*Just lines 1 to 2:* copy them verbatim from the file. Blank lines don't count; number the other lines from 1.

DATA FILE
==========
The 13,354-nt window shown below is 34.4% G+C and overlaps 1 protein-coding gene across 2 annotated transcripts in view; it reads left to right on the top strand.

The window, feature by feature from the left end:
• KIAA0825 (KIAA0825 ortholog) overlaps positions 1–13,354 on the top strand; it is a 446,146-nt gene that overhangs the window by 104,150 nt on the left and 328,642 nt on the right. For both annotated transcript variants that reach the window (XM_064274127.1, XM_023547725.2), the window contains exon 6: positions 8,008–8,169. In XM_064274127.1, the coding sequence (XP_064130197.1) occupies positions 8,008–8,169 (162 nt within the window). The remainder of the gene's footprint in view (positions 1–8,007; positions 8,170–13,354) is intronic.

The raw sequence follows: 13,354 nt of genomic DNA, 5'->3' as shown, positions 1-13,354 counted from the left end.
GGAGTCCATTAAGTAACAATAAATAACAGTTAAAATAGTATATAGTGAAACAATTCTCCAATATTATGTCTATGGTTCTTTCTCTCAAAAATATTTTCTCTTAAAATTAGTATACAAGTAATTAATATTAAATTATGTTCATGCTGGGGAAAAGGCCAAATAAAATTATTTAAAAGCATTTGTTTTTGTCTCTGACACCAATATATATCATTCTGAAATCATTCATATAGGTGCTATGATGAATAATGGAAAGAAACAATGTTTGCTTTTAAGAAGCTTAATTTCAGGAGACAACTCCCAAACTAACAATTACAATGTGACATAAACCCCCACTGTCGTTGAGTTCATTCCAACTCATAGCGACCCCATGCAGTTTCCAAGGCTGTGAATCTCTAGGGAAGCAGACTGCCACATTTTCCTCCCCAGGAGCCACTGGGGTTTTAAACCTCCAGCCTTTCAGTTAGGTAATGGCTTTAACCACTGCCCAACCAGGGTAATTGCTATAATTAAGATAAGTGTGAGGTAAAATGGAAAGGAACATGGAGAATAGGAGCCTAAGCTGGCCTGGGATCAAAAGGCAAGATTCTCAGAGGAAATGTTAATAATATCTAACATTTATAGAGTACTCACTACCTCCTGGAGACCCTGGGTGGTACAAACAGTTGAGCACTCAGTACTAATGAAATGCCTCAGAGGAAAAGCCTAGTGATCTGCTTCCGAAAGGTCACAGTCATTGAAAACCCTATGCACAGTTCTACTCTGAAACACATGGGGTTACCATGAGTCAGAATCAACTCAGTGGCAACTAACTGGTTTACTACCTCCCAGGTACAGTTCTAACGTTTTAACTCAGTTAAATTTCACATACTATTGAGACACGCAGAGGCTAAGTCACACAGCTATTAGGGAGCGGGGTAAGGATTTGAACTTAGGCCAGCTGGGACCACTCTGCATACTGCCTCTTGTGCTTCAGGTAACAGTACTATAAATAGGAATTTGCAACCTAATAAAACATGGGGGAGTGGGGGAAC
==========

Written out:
The 13,354-nt window shown below is 34.4% G+C and overlaps 1 protein-coding gene across 2 annotated transcripts in view; it reads left to right on the top strand.

The window, feature by feature from the left end: